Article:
- Cast across and slightly downstream. You certainly need to read the water you’re fishing and adjust accordingly, but in general if you’re fishing a broad, gradual gravel bar, the most effective presentation is across and maybe 20 degrees downstream from perpendicular to the flow.
- Mend big. No delicate mends here. In your typical king swinging water, a big upstream mend immediately after the fly lands will result in the best presentation. Mend big – use the whole rod. Move the whole fly line.
- Mend slack. If you shoot all your line on the cast and then make that big mend, you’ll be pulling the fly back towards you, rather than taking advantage of the beautiful long cast you just made (right?). Hang on to that last 5 feet or so of running line when you make your cast, so that when you mend you can let go and mend slack– positioning the line and the fly properly, not pulling the fly back towards you.
- Maintain a straight line to the fly. Kings want a long, slow, steady swing. In most water this is best achieved by keeping your line as straight to the fly as possible. Don’t worry about perfection – make a few big mends to keep the line straight, and then just let ‘er swing.
- Don’t set until you’ve got a steady pull. The classic king take goes like this – Yank…yank…pause…deep pull. Wait for the deep pull to set the hook. We’re not always sure what going on underwater during a take, but we know you need to wait for the deep pull. Of course, if line just suddenly starts screaming off you reel, you don’t need to wait for much of anything.
- Set low, hard, and towards the bank. A lazy rise of the rod tip will not get the job done here. After you get the deep pull, give a hard, quick jab downstream and toward the bank with the butt of your rod. If your knots are tied well you’re not going to break him off– set hard.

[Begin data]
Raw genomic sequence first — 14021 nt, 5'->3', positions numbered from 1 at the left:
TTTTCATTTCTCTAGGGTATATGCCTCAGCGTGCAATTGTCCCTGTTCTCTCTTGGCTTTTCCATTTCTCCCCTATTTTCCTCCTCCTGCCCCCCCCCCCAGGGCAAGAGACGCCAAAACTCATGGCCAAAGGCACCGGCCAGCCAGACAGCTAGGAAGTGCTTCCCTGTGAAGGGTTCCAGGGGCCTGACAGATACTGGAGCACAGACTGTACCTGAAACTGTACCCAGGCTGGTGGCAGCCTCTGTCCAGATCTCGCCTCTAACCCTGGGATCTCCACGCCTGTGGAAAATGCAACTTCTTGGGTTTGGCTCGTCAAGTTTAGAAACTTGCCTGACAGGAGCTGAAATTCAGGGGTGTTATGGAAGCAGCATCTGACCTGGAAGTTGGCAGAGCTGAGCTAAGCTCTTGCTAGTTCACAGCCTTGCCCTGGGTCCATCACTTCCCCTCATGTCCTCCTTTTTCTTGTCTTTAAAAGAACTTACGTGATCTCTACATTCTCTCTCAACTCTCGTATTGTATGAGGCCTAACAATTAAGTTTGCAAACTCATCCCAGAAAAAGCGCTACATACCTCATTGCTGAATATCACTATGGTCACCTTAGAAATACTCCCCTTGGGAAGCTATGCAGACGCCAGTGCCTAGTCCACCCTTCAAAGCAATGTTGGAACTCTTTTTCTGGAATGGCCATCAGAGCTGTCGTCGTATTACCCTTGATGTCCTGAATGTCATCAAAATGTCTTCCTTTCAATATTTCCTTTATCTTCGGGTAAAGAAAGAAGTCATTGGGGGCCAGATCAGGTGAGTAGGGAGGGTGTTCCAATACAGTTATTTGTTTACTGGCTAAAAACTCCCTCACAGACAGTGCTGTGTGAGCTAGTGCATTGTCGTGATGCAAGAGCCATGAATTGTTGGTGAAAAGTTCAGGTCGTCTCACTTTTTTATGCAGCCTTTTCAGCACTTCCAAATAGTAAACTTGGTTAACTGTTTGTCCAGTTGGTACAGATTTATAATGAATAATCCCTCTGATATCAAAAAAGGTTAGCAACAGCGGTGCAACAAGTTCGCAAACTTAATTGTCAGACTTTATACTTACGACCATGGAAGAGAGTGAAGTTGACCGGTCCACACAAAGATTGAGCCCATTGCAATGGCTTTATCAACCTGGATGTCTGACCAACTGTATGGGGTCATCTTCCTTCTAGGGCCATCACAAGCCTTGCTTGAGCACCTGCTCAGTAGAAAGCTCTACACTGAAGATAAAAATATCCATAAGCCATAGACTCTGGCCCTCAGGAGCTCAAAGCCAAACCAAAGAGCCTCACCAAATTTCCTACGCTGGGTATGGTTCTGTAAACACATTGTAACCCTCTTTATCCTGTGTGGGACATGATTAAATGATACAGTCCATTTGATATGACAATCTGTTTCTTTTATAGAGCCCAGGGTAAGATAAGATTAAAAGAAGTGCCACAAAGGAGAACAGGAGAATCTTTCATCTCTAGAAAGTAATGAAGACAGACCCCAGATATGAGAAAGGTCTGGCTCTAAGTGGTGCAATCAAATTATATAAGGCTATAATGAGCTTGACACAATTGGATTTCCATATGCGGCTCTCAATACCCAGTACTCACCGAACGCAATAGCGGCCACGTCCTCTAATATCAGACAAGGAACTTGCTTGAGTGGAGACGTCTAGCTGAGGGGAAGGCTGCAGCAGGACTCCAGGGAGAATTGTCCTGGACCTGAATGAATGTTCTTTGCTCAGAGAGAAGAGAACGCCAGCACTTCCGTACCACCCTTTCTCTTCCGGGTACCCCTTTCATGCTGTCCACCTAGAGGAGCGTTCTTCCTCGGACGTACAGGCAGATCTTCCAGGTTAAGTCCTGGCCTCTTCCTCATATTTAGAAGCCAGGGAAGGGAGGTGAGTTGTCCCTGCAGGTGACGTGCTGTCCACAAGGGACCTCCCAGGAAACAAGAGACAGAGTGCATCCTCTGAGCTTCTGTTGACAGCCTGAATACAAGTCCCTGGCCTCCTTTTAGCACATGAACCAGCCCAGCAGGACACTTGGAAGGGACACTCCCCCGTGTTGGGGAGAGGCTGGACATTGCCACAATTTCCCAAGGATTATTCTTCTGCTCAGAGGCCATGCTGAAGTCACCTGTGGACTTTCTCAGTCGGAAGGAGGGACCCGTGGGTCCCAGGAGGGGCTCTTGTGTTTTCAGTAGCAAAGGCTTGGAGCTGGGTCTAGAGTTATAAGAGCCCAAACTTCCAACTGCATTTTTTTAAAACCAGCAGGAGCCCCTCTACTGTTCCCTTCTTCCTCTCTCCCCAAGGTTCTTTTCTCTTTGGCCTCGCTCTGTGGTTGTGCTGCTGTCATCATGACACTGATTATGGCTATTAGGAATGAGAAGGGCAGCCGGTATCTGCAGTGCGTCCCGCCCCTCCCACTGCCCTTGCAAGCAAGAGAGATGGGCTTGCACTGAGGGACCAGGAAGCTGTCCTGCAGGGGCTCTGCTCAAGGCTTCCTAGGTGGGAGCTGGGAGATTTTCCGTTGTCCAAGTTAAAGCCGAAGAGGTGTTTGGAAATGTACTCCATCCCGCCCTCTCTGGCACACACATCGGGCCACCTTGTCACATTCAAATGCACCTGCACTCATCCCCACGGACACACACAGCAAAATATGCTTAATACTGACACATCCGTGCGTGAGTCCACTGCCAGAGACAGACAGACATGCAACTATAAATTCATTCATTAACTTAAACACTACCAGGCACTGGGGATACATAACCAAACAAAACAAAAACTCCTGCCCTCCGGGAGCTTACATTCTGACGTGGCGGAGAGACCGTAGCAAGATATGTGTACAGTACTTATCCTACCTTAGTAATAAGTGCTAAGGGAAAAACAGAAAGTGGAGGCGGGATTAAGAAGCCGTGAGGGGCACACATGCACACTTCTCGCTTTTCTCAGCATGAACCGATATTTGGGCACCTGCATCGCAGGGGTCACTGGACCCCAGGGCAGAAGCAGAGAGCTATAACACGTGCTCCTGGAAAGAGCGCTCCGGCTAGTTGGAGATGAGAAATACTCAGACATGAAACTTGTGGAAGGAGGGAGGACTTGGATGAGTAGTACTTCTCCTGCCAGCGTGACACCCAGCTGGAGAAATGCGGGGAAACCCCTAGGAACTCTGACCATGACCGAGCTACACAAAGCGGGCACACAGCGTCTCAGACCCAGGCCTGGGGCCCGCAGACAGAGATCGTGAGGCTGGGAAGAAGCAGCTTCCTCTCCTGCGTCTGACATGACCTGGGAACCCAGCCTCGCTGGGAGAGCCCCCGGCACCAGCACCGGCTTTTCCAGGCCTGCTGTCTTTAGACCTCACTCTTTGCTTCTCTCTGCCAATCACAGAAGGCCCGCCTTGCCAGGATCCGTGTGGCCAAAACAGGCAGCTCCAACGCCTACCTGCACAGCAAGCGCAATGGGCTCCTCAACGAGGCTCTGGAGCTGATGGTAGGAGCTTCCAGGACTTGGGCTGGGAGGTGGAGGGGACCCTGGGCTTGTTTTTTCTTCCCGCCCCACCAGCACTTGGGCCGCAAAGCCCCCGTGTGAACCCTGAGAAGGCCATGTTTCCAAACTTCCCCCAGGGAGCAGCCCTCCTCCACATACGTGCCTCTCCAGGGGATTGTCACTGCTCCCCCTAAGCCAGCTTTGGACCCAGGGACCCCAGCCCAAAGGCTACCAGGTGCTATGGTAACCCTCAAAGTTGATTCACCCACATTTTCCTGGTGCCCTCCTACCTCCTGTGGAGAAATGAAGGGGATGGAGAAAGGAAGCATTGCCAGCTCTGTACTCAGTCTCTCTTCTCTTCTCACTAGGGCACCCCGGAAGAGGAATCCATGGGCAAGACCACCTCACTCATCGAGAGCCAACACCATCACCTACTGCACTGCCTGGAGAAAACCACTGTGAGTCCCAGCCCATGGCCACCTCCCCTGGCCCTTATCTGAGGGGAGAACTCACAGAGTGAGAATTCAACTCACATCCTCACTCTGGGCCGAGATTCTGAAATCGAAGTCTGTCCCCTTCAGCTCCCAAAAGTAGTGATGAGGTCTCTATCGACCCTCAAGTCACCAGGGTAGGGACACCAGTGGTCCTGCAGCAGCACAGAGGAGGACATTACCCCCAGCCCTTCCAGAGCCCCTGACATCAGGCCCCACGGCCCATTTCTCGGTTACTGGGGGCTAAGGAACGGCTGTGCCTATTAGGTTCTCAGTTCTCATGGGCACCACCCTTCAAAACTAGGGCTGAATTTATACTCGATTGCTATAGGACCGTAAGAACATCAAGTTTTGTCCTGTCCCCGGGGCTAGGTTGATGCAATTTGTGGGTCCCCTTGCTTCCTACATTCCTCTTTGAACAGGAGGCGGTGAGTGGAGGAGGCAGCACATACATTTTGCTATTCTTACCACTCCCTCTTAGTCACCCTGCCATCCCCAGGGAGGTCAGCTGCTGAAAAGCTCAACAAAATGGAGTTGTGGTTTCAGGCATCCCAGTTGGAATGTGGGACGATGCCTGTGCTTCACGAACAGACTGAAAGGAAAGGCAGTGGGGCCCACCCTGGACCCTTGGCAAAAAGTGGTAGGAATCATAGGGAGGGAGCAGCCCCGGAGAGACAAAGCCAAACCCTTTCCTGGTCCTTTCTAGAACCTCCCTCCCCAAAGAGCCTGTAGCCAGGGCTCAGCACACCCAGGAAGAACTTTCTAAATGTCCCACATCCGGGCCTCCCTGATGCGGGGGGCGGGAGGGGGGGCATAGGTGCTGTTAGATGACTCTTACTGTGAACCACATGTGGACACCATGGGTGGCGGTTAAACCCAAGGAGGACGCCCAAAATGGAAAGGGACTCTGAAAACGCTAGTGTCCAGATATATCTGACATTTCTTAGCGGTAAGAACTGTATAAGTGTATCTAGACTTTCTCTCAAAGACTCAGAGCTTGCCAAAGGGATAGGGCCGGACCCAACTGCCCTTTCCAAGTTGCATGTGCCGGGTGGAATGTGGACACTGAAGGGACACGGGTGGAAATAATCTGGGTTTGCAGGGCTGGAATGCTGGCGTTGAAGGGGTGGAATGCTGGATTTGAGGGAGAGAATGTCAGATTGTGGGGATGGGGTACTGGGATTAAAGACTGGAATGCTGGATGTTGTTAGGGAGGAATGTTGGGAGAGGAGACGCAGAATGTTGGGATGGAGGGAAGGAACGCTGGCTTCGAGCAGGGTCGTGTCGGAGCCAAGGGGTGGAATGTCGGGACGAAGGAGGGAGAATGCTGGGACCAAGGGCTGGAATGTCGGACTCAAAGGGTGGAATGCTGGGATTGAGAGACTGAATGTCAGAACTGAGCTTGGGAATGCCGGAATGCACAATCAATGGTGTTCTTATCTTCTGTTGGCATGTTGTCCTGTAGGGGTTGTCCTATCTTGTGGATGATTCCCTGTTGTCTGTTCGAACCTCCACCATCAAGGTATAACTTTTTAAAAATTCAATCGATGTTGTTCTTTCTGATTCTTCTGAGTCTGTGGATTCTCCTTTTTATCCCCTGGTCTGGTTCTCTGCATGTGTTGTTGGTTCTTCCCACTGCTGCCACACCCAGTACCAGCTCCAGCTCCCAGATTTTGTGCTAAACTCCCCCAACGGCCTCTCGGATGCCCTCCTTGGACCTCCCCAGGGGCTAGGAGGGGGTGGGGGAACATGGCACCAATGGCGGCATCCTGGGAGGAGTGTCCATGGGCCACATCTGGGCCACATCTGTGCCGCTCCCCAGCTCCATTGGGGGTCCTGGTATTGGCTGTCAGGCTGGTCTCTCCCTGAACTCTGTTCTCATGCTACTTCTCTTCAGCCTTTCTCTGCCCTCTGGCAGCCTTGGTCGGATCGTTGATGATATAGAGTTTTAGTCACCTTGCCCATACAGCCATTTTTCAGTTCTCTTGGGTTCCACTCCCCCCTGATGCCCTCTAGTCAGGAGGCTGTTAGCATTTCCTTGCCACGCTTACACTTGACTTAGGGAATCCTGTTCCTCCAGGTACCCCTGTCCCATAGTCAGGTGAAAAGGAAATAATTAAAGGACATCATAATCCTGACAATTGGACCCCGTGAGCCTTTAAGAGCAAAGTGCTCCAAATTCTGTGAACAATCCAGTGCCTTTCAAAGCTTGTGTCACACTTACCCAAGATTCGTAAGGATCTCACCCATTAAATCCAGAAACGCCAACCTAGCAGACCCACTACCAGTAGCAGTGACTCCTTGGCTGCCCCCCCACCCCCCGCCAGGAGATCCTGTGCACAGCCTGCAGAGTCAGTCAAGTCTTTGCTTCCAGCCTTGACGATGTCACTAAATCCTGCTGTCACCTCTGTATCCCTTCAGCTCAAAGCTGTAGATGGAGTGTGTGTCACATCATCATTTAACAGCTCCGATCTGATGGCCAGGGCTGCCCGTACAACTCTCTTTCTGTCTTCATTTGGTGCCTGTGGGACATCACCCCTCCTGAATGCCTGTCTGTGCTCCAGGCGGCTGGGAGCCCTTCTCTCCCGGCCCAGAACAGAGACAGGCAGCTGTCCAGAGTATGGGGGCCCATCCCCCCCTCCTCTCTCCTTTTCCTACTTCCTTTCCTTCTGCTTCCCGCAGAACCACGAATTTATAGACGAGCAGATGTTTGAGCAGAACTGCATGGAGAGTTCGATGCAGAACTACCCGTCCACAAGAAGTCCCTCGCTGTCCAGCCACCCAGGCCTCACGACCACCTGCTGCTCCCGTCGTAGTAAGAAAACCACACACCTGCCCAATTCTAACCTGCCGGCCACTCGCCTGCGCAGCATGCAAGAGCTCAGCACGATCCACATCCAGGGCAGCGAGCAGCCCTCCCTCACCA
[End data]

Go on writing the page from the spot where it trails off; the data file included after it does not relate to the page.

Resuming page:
- Don’t try to stop them. Particularly on the first couple of strong runs, let them run. If they’re headed downriver and you clamp down to try to halt the run– here’s where you are going to break them off. Unless you’re staring at your arbor knot and you’ve got no choice, let them run and work hard to retrieve line once they stop. Besides, this is the fun part!
- Put the heat to ’em. Once you’ve got the hook set, and after the mayhem of the first couple of runs, fight them hard. These are big, strong fish, and if you’re not working hard, they’re resting. The longer the fight lasts, the longer the hook has to work itself free, and the more time the fish has to be come dangerously exhausted. Fight them hard! You should be breathing hard after landing a hot king – really.
- Walk backwards to land them. When the fight is nearly over and the fish is ready to be landed, the easiest way to end the fight is often to keep a tight line to the fish and slowly walk backwards until the fish is in shallow water. If you’re not in a spot where you can walk backwards (like up against a brushy bank), you may just have to get creative.
- If you’re going to take a picture, leave the fish close to the water. If not in the water, that is. It’s much easier on the fish and it just looks better!
In a few short months we’ll be heading North to kick off our summer seasons, swinging flies for one of our favorite species of all time – Big, bright, sea-lice ridden, king salmon.
Due to their affinity for deep water, kings are a notoriously difficult species to target on the fly in many areas throughout the Pacific Northwest. However, at Alaska West, we’re really lucky to be situated on a lazy, low gradient, coastal river that’s relatively shallow under normal flows. That not only makes for targeting kings with spey/switch rods possible, but super effective as well!
Over the last couple years, our friends over at Aqua Flies have produced quite the collection of chinook worthy fly patterns, several of which were designed by friends and/or alums of ours at Alaska West!
Needless to say, they work really well on our river, so today we thought we’d share some of our favorites.
- Stu’s Chinook Intruder.Designed by our pal, and Alaska West host, Stuart Foxall, the Chinook Intruder is the ultimate tube fly for king salmon. At roughly four inches in length, its much larger than your standard steelhead fly, maintaining a huge profile in the water for big eats from big fish. Available in six popular king salmon color combinations.